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violetita07
@violetita07

Posts: 5
Joined: Jul 07, 2018

Bilateral Mastectomy or not

Posted by @violetita07, Thu, Jul 19 8:28am

Hi everyone, I was diagnosed with dcis stage 0 breast cancer on June 1st. Since then they have found several other suspicious lumps I have decided to go ahead and have a mastectomy and sentinel lymph of the right breast. Still trying to decide whether or not to have a bilateral mastectomy. It would just be for preventative measures since they have not found anything in the left breast. Just wondering about others thoughts and experiences for making this decision.

Liked by cindylb

REPLY

I had a left mastectomy in 2001. I had been unable to wear a prosthetic comfortably. The problem is stopping the bra from riding up when sitting down. Hope you make the right decision for you. Good luck

This is such a personal decision and you don't need to rush into that decision. Take the time you need to 'try on' various scenarios. I was first diagnosed with LCIS (Lobular) Stage 0 about four years ago. I think when we hear breast cancer it's quite a shock and very scary – no matter the stage. I had a lumpectomy of the area in my left breast and was monitored closely for two years. Two years later I had breast cancer again, this time in my right breast. It's not uncommon to have Lobular bi laterally. I think it's less common in ductal from what I've read. I had a bi lateral mastectomy at the time my second breast was affected. I am pleased with my decision to have both breasts removed because I have symmetry (no reconstruction) and I have less worry about on-going tests, chances of cancer and surgeries. My doctors gave me options but didn't question my choice because I had cancer at that point in both breasts. If I had known that the cancer was continuing to grow and was in both breasts I would certainly have the bi lateral mastectomies with the Stage 0 but there are no crystal balls and I did not. I could have avoided the stress of waiting for the lymph node details during the mastectomy. I was lucky (so far), my cancer had not spread to my lymph nodes but I was diagnosed with Stage 1 cancer that was invasive and had the chance of spread throughout my body. With earlier intervention I wouldn't have had to endure that.
I developed a bit of lymphedema with my mastectomies (with sentinel node removal and testing) and that continues to be a concern and was a significant struggle initially. During my physical therapy my very young, pretty PT doctor shared with me that she had bi lateral mastectomies when diagnosed with Stage 0, party due to her young age of cancer diagnosis and also because she had seen many women like me struggle with lymphedema from the node surgery and she wanted to avoid that at all costs. It was an eye opener for me because basically she had inside knowledge of the additional struggles that occur with node biopsy.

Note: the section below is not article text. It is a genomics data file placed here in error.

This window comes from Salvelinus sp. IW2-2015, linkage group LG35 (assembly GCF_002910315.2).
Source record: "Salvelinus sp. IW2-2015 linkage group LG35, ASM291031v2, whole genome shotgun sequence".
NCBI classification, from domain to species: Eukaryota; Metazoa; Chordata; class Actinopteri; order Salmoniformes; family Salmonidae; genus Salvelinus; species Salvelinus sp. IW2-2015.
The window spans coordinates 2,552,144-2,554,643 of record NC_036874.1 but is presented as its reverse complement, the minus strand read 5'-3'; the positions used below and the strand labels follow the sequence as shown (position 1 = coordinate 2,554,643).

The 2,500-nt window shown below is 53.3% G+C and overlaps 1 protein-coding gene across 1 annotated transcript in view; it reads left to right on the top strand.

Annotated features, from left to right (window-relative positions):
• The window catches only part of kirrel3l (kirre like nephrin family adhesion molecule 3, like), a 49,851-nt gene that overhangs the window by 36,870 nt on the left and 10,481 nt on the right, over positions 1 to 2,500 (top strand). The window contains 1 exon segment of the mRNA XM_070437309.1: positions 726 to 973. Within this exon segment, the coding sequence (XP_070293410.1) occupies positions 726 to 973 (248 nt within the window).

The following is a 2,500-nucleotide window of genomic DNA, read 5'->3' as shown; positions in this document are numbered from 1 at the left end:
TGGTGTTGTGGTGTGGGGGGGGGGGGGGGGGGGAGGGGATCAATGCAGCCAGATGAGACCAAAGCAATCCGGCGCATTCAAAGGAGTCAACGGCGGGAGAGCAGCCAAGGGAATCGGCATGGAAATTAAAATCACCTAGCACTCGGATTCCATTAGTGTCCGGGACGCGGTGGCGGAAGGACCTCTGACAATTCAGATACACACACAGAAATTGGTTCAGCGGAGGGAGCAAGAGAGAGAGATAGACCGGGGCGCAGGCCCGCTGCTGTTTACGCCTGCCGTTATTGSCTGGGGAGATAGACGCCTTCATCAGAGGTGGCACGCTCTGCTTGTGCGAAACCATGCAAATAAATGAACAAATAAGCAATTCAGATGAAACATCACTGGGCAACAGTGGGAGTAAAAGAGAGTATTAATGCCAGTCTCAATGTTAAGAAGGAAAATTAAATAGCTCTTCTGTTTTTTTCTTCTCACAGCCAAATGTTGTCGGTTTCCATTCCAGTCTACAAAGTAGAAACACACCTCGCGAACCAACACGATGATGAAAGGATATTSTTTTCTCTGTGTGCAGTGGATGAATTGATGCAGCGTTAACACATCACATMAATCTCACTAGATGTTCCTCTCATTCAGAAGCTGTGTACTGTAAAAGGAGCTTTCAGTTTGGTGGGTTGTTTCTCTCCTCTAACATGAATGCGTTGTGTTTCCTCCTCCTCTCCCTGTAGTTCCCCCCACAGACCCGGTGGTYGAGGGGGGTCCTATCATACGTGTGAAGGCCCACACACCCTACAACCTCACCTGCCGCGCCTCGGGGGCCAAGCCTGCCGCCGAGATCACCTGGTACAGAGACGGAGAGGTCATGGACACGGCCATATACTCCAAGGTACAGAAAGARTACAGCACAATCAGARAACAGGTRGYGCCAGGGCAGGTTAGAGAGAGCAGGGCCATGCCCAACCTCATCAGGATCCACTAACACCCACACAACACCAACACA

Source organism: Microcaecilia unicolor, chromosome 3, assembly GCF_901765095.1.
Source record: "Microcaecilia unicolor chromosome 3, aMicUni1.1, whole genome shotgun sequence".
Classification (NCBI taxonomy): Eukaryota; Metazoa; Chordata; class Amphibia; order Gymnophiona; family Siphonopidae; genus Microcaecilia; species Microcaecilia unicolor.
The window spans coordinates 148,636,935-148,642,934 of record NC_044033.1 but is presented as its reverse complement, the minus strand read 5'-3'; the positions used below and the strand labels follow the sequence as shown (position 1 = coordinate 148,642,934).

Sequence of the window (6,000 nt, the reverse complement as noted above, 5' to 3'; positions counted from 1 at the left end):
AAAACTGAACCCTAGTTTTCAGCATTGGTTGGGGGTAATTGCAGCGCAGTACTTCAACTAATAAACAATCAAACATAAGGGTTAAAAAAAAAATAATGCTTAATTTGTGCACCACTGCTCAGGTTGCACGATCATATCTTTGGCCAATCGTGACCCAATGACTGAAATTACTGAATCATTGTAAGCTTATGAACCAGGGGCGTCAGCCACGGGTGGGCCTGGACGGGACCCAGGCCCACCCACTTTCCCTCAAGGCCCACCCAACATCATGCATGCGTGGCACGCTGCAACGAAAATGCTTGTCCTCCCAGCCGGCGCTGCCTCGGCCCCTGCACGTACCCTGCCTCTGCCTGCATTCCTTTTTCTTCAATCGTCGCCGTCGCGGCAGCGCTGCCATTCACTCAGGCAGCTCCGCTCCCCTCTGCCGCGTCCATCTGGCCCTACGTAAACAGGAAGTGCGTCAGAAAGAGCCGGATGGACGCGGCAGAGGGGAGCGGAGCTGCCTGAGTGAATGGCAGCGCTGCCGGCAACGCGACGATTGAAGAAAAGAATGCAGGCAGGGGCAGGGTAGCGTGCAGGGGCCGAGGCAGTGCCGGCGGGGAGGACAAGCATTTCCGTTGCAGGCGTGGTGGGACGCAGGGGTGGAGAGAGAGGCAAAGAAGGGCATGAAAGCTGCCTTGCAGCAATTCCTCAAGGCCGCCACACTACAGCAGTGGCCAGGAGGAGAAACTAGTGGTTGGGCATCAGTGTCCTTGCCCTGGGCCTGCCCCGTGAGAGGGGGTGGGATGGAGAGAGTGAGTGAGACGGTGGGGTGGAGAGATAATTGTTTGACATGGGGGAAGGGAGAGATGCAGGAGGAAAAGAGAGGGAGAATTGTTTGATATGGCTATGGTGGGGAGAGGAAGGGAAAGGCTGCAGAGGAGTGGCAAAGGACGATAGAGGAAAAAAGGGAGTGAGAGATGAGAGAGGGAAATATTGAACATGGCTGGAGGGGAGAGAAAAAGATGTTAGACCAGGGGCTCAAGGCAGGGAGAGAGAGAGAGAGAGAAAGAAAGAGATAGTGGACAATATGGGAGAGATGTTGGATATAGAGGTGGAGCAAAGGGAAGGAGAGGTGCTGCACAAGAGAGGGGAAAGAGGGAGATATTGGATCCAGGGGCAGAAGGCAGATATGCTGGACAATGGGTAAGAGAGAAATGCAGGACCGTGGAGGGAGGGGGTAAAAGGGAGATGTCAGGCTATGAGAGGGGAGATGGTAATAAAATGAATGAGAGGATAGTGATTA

Doctors don't want to 'over treat' patients and you don't want to go through more than you have to. Perhaps your cancer will never come back. But, in hindsight, knowing what I now know……….I would have opted for the bi lateral mastectomies at the Stage 0 diagnosis……but I'm still here today and relatively healthy and I was lucky to catch my cancer the second time around at an early stage. Hugs to you.

I would suggest to get all necessary tests on the other breast, if everything is negative, why rush to have it removed. Have another doctor or cancer center review for 2nd professional opinion.

Welcome to Connect @violetita07 and @rejoys,

I'm so glad to see that @cindylb and @elvandi have connected with you. I'd also like to introduce you to @jusme @chamisa @wendyh @zazu @djankord1 @teege1 and I hope they can share some of their insights about bilateral mastectomy with you.

@violetita07, what questions do you have about this surgery? May I ask if anyone in your family has been diagnosed with breast cancer?

@kanaazpereira

Welcome to Connect @violetita07 and @rejoys,

I'm so glad to see that @cindylb and @elvandi have connected with you. I'd also like to introduce you to @jusme @chamisa @wendyh @zazu @djankord1 @teege1 and I hope they can share some of their insights about bilateral mastectomy with you.

@violetita07, what questions do you have about this surgery? May I ask if anyone in your family has been diagnosed with breast cancer?

Jump to this post

Well I was told that my risk for cancer on my left breast was very low. But still trying to decide for peace of mind whether or not to have the bilateral. My sister was diagnosed at age 52 (3 years ago). She’s the only one from my immediate family. Just want to know what we’re the deciding factors for others.

@elvandi

I would suggest to get all necessary tests on the other breast, if everything is negative, why rush to have it removed. Have another doctor or cancer center review for 2nd professional opinion.

Jump to this post

Thank you. I have had sonogram and MRI on left breast and everything has come back negative.

@cindylb